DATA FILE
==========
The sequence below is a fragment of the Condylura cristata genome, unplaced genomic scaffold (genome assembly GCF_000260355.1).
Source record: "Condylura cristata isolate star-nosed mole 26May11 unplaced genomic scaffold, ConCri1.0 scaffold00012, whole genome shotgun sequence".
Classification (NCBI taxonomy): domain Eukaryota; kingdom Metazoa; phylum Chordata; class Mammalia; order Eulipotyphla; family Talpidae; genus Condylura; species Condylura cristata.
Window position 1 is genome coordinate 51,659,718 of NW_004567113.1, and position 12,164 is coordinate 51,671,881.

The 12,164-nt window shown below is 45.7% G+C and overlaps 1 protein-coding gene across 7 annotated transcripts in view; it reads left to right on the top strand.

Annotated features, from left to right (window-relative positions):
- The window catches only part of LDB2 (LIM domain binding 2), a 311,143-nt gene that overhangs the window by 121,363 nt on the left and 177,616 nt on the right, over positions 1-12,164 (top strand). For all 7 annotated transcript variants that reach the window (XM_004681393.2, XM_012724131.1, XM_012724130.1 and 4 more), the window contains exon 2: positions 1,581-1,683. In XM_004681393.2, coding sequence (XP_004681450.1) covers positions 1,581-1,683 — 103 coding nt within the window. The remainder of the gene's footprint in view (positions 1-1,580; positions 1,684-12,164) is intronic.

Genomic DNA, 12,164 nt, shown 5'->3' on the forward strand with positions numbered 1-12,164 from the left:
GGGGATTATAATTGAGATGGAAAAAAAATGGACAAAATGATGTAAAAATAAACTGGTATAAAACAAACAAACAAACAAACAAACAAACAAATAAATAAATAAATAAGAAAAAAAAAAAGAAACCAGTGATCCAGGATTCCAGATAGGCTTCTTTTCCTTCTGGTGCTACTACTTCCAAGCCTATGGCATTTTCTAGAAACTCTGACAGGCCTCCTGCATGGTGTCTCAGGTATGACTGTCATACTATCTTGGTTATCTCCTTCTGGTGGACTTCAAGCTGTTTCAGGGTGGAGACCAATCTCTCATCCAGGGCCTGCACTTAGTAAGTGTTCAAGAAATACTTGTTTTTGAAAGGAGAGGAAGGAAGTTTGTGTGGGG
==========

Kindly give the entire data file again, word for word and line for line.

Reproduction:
The sequence below is a fragment of the Condylura cristata genome, unplaced genomic scaffold (genome assembly GCF_000260355.1).
Source record: "Condylura cristata isolate star-nosed mole 26May11 unplaced genomic scaffold, ConCri1.0 scaffold00012, whole genome shotgun sequence".
Classification (NCBI taxonomy): domain Eukaryota; kingdom Metazoa; phylum Chordata; class Mammalia; order Eulipotyphla; family Talpidae; genus Condylura; species Condylura cristata.
Window position 1 is genome coordinate 51,659,718 of NW_004567113.1, and position 12,164 is coordinate 51,671,881.

The 12,164-nt window shown below is 45.7% G+C and overlaps 1 protein-coding gene across 7 annotated transcripts in view; it reads left to right on the top strand.

Annotated features, from left to right (window-relative positions):
- The window catches only part of LDB2 (LIM domain binding 2), a 311,143-nt gene that overhangs the window by 121,363 nt on the left and 177,616 nt on the right, over positions 1-12,164 (top strand). For all 7 annotated transcript variants that reach the window (XM_004681393.2, XM_012724131.1, XM_012724130.1 and 4 more), the window contains exon 2: positions 1,581-1,683. In XM_004681393.2, coding sequence (XP_004681450.1) covers positions 1,581-1,683 — 103 coding nt within the window. The remainder of the gene's footprint in view (positions 1-1,580; positions 1,684-12,164) is intronic.

Genomic DNA, 12,164 nt, shown 5'->3' on the forward strand with positions numbered 1-12,164 from the left:
GGGGATTATAATTGAGATGGAAAAAAAATGGACAAAATGATGTAAAAATAAACTGGTATAAAACAAACAAACAAACAAACAAACAAACAAATAAATAAATAAATAAGAAAAAAAAAAAGAAACCAGTGATCCAGGATTCCAGATAGGCTTCTTTTCCTTCTGGTGCTACTACTTCCAAGCCTATGGCATTTTCTAGAAACTCTGACAGGCCTCCTGCATGGTGTCTCAGGTATGACTGTCATACTATCTTGGTTATCTCCTTCTGGTGGACTTCAAGCTGTTTCAGGGTGGAGACCAATCTCTCATCCAGGGCCTGCACTTAGTAAGTGTTCAAGAAATACTTGTTTTTGAAAGGAGAGGAAGGAAGTTTGTGTGGGG